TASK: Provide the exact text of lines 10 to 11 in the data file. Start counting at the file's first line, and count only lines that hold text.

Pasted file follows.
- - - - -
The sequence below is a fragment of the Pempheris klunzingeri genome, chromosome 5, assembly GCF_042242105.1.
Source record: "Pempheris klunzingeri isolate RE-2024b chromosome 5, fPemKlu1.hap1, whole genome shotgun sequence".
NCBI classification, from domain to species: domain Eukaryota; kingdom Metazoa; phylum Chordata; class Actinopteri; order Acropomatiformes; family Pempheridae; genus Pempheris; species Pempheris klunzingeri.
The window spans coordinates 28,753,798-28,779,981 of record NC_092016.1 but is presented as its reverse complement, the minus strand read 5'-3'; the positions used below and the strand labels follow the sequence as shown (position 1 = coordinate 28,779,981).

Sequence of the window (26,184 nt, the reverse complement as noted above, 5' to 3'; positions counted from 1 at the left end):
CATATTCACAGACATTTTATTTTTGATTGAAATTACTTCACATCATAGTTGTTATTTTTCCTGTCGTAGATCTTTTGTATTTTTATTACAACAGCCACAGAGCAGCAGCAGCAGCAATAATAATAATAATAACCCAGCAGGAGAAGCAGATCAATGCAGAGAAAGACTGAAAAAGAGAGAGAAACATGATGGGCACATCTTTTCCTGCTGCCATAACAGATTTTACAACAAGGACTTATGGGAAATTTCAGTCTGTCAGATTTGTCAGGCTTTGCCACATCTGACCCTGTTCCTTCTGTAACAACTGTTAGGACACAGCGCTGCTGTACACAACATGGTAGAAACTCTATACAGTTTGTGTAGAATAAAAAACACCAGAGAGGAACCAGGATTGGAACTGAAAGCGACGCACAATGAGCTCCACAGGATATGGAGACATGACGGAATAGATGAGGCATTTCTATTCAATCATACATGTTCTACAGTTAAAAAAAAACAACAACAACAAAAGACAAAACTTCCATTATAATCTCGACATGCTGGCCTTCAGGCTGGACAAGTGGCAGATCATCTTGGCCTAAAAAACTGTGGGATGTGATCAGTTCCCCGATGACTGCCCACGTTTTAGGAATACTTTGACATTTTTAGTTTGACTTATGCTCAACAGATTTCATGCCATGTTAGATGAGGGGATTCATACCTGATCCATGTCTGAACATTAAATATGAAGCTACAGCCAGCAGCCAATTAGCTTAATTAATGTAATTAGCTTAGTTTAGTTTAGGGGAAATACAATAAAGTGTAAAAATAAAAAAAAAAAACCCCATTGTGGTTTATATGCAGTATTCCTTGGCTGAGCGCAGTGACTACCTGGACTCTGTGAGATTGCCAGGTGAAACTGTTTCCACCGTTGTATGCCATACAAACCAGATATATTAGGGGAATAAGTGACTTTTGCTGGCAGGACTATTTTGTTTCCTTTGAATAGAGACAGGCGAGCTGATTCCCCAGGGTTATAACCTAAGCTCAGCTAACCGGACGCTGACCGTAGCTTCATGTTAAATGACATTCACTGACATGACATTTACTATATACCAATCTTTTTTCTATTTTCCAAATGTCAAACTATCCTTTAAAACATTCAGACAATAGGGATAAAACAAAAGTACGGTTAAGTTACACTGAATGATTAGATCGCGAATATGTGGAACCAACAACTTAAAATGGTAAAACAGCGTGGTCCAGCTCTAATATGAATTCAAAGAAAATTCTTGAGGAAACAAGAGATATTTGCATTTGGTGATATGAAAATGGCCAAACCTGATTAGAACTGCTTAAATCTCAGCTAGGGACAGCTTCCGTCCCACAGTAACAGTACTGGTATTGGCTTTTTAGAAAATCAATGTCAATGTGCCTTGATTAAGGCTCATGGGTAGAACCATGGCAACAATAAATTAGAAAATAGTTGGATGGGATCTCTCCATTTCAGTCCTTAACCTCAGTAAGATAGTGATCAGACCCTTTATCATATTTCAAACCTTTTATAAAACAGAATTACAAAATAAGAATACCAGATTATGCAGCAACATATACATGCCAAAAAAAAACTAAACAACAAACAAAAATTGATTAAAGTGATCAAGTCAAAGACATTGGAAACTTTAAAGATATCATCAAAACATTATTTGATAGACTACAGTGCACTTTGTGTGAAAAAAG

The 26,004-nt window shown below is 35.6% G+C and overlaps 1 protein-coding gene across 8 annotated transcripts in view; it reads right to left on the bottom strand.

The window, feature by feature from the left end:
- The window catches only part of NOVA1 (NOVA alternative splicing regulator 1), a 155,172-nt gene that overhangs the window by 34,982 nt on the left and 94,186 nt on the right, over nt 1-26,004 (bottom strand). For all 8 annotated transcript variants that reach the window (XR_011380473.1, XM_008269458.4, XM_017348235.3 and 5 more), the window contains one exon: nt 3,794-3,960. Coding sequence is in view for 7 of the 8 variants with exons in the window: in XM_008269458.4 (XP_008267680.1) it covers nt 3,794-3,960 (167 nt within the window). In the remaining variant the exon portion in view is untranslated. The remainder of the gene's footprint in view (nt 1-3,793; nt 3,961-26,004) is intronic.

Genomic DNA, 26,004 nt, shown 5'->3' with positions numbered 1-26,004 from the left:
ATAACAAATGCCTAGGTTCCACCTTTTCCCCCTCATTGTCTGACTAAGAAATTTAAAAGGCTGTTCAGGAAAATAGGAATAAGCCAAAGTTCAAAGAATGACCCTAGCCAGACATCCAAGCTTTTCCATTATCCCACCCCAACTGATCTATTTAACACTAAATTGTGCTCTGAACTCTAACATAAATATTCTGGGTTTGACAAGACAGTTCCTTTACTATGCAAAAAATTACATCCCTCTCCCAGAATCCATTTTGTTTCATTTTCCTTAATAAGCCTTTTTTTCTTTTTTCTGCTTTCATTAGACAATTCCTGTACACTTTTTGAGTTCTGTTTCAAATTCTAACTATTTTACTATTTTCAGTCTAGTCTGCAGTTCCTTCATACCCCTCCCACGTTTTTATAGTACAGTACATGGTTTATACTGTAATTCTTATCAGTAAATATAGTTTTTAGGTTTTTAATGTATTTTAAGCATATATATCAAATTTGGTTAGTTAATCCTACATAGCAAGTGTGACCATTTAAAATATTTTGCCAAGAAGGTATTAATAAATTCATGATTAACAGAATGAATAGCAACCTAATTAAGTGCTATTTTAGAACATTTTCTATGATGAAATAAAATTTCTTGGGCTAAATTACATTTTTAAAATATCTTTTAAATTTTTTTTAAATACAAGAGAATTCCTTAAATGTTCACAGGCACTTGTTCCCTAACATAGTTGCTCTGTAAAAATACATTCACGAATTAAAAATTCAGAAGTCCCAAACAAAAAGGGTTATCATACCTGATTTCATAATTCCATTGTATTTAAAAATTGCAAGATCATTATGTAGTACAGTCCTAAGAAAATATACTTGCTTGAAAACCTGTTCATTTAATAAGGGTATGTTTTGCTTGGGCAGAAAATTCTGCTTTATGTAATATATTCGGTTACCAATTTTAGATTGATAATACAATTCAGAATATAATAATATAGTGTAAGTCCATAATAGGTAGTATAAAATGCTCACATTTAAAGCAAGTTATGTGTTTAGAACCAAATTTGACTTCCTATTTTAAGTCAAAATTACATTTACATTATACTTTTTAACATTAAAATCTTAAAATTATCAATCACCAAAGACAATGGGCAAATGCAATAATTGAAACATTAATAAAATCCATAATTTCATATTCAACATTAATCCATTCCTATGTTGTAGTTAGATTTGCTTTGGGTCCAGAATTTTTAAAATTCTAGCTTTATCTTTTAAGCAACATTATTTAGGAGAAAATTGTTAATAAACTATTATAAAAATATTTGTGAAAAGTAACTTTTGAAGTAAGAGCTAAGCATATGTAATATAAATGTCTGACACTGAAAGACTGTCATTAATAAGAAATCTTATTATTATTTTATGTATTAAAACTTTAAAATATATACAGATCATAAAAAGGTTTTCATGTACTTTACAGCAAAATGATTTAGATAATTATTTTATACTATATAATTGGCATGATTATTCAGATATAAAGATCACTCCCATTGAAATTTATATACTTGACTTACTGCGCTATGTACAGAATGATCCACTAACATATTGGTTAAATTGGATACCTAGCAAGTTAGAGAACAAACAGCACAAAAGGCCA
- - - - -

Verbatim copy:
Genomic DNA, 26,004 nt, shown 5'->3' with positions numbered 1-26,004 from the left:
ATAACAAATGCCTAGGTTCCACCTTTTCCCCCTCATTGTCTGACTAAGAAATTTAAAAGGCTGTTCAGGAAAATAGGAATAAGCCAAAGTTCAAAGAATGACCCTAGCCAGACATCCAAGCTTTTCCATTATCCCACCCCAACTGATCTATTTAACACTAAATTGTGCTCTGAACTCTAACATAAATATTCTGGGTTTGACAAGACAGTTCCTTTACTATGCAAAAAATTACATCCCTCTCCCAGAATCCATTTTGTTTCATTTTCCTTAATAAGCCTTTTTTTCTTTTTTCTGCTTTCATTAGACAATTCCTGTACACTTTTTGAGTTCTGTTTCAAATTCTAACTATTTTACTATTTTCAGTCTAGTCTGCAGTTCCTTCATACCCCTCCCACGTTTTTATAGTACAGTACATGGTTTATACTGTAATTCTTATCAGTAAATATAGTTTTTAGGTTTTTAATGTATTTTAAGCATATATATCAAATTTGGTTAGTTAATCCTACATAGCAAGTGTGACCATTTAAAATATTTTGCCAAGAAGGTATTAATAAATTCATGATTAACAGAATGAATAGCAACCTAATTAAGTGCTATTTTAGAACATTTTCTATGATGAAATAAAATTTCTTGGGCTAAATTACATTTTTAAAATATCTTTTAAATTTTTTTTAAATACAAGAGAATTCCTTAAATGTTCACAGGCACTTGTTCCCTAACATAGTTGCTCTGTAAAAATACATTCACGAATTAAAAATTCAGAAGTCCCAAACAAAAAGGGTTATCATACCTGATTTCATAATTCCATTGTATTTAAAAATTGCAAGATCATTATGTAGTACAGTCCTAAGAAAATATACTTGCTTGAAAACCTGTTCATTTAATAAGGGTATGTTTTGCTTGGGCAGAAAATTCTGCTTTATGTAATATATTCGGTTACCAATTTTAGATTGATAATACAATTCAGAATATAATAATATAGTGTAAGTCCATAATAGGTAGTATAAAATGCTCACATTTAAAGCAAGTTATGTGTTTAGAACCAAATTTGACTTCCTATTTTAAGTCAAAATTACATTTACATTATACTTTTTAACATTAAAATCTTAAAATTATCAATCACCAAAGACAATGGGCAAATGCAATAATTGAAACATTAATAAAATCCATAATTTCATATTCAACATTAATCCATTCCTATGTTGTAGTTAGATTTGCTTTGGGTCCAGAATTTTTAAAATTCTAGCTTTATCTTTTAAGCAACATTATTTAGGAGAAAATTGTTAATAAACTATTATAAAAATATTTGTGAAAAGTAACTTTTGAAGTAAGAGCTAAGCATATGTAATATAAATGTCTGACACTGAAAGACTGTCATTAATAAGAAATCTTATTATTATTTTATGTATTAAAACTTTAAAATATATACAGATCATAAAAAGGTTTTCATGTACTTTACAGCAAAATGATTTAGATAATTATTTTATACTATATAATTGGCATGATTATTCAGATATAAAGATCACTCCCATTGAAATTTATATACTTGACTTACTGCGCTATGTACAGAATGATCCACTAACATATTGGTTAAATTGGATACCTAGCAAGTTAGAGAACAAACAGCACAAAAGGCCA